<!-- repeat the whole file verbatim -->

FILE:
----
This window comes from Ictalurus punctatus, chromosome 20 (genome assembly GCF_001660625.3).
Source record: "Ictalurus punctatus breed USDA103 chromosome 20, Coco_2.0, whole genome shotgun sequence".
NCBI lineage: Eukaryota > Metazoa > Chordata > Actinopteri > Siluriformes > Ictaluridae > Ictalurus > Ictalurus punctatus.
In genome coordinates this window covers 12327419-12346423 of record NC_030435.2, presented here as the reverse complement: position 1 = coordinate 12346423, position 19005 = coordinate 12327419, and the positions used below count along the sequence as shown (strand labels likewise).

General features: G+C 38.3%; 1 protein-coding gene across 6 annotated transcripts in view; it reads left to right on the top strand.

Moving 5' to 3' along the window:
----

This window comes from Ictalurus punctatus, chromosome 20 (genome assembly GCF_001660625.3).
Source record: "Ictalurus punctatus breed USDA103 chromosome 20, Coco_2.0, whole genome shotgun sequence".
NCBI lineage: Eukaryota > Metazoa > Chordata > Actinopteri > Siluriformes > Ictaluridae > Ictalurus > Ictalurus punctatus.
In genome coordinates this window covers 12327419-12346423 of record NC_030435.2, presented here as the reverse complement: position 1 = coordinate 12346423, position 19005 = coordinate 12327419, and the positions used below count along the sequence as shown (strand labels likewise).

General features: G+C 38.3%; 1 protein-coding gene across 6 annotated transcripts in view; it reads left to right on the top strand.

Moving 5' to 3' along the window: